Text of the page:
The Great Firewall of China: restricted access to commonly used websites and resources

In the current climate of travel restrictions, shielding and limits to student numbers on campus, the student body is much more dispersed than in previous years. This has brought with it new challenges in providing for the significant number of our students resident in China. Due to local regulations, many commonly used websites, tools, apps and information sources are blocked for people on the Chinese mainland (China’s Special Administrative Regions such as Hong Kong and Macau are not affected). This has an implication for our students who are currently studying there and needing to access online teaching content. In this post with support from our colleague Sarah Ison, we will list some of the most common and popular sites and information sources that are currently blocked by the Chinese firewall and some sites that we rely on for teaching which are available to our students there. We’ll also look at what you can do to limit the impact of these restrictions and ensure the best learning experience for all of our students.

Sites that are unavailable

A large number of the websites that we all use on a daily basis are blocked. Perhaps the most significant for many is YouTube, but the list includes the full Google suite of collaborative apps as well as services from Facebook, Spotify, Wikipedia, Box.com, and a host of popular news sites. 

Websites that are inaccessible in China.
Productivity: Gmail, Dropbox, Google apps, Google play.
Social media: Facebook, Instagram, Twitter, Snapchat, Pinterest, Tumblr, Reddit.
Streaming: YouTube, DailyMotion, Vimeo, Periscope, Spotify, Soundcloud.
News: BBC, FT, Wall Street Journal, CNN, New York Times, Reuters.
Search: Google, Amazon, Wikipedia, Yahoo, DuckDuckGo.

Fortunately, however, the University has a core set of tools which are available.

Software and services that are available in China 

Canvas, Talis Aspire, Panopto and Turnitin

These sites all work from China, so students should be able to engage fully in their online learning and submit their assignments, but there may be slower upload or download times using these. It would be advisable to check through resources or readings in your online reading list to see if you are linking to news articles or websites that are currently unavailable (please see our list below, or for further detail on this china travel website which is updated regularly). If you are linking to a resource which is not available in China, the library can provide support in finding an alternative.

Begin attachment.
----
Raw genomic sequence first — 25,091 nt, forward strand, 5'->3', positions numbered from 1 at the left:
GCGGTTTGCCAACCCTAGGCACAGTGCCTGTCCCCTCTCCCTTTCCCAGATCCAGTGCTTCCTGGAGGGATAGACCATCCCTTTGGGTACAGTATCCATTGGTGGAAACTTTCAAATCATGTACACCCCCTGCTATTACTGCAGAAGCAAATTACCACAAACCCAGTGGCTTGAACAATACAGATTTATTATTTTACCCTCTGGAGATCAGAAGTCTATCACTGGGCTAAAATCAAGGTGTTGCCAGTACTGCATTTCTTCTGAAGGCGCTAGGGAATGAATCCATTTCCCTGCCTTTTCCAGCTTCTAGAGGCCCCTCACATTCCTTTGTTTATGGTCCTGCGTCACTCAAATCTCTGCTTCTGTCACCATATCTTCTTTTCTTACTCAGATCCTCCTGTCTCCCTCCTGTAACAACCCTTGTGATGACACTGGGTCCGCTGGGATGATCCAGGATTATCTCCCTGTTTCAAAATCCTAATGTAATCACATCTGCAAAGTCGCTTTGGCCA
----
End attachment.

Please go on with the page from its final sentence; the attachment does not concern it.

Zoom

Zoom is also known to work well for students in China. As with those working closer to home, students in China may still experience different connection speeds, so account for this in your planning and be understanding if they turn off their webcams.

Microsoft Office 365 

The full Office 365 package works in China, including OneDrive (students may experience slow uploads), Teams*, Outlook and the software applications.  Students could be encouraged to use OneDrive for sharing and collaboration rather than Google docs if group work is required for teaching and you know that some of your students could be in China.  It is also a useful reminder to students that they can download Office 365 for free, including the Office Suite applications and use them on up to 5 computers and 5 mobile devices.  Full information is available on the ITS Office 365 guidance page

Other tools

The picture becomes less clear with tools like Padlet and PollEverywhere, however we have had reports from colleagues that these are largely available.

If you are keen to use a particular web-based tool you could try using a checking website like comparitech.com. This will give you a good idea if something definitely won’t work, however where you receive a positive result, we would still advise treating this with caution. Students may still experience slow download speeds or access may vary. 

What can you do?

Use the core university tools

As mentioned already the core set of university tools are known to be accessible to our students in China so sticking to these is a safe bet.

Allow time 

Allowing extra time for synchronous activities and providing resources in advance gives students time to overcome any access issues prior to the session. Running asynchronous activities can also help to account for websites which are slow to load and with time zone differences. 

Group work

Group work helps to mitigate some access issues, for example grouping students in breakout rooms via Zoom and asking one student to summarise the group’s response reduces the need for any one student to be able to access a particular resource.

Ask your students 

Even with the measures mentioned above the picture may vary between cohorts so the best way to get a clear idea of what will work is to ask your students and be willing, where necessary, to provide an alternative.

If you have any other questions about making your teaching work for everyone, please contact tel@sussex.ac.uk.

Tagged with: , ,
Posted in Blended learning, Canvas, digital skills, Learning Design, Learning Technologies

Leave a Reply

Your email address will not be published. Required fields are marked *

*

About our blog

We are the Technology Enhanced Learning (TEL) team at the University of Sussex. We publish posts each week on using technology to support teaching and learning. Read more about us.

Subscribe to the Blog

Enter your email address to receive notifications of new posts by email.

Follow us on Twitter

Archive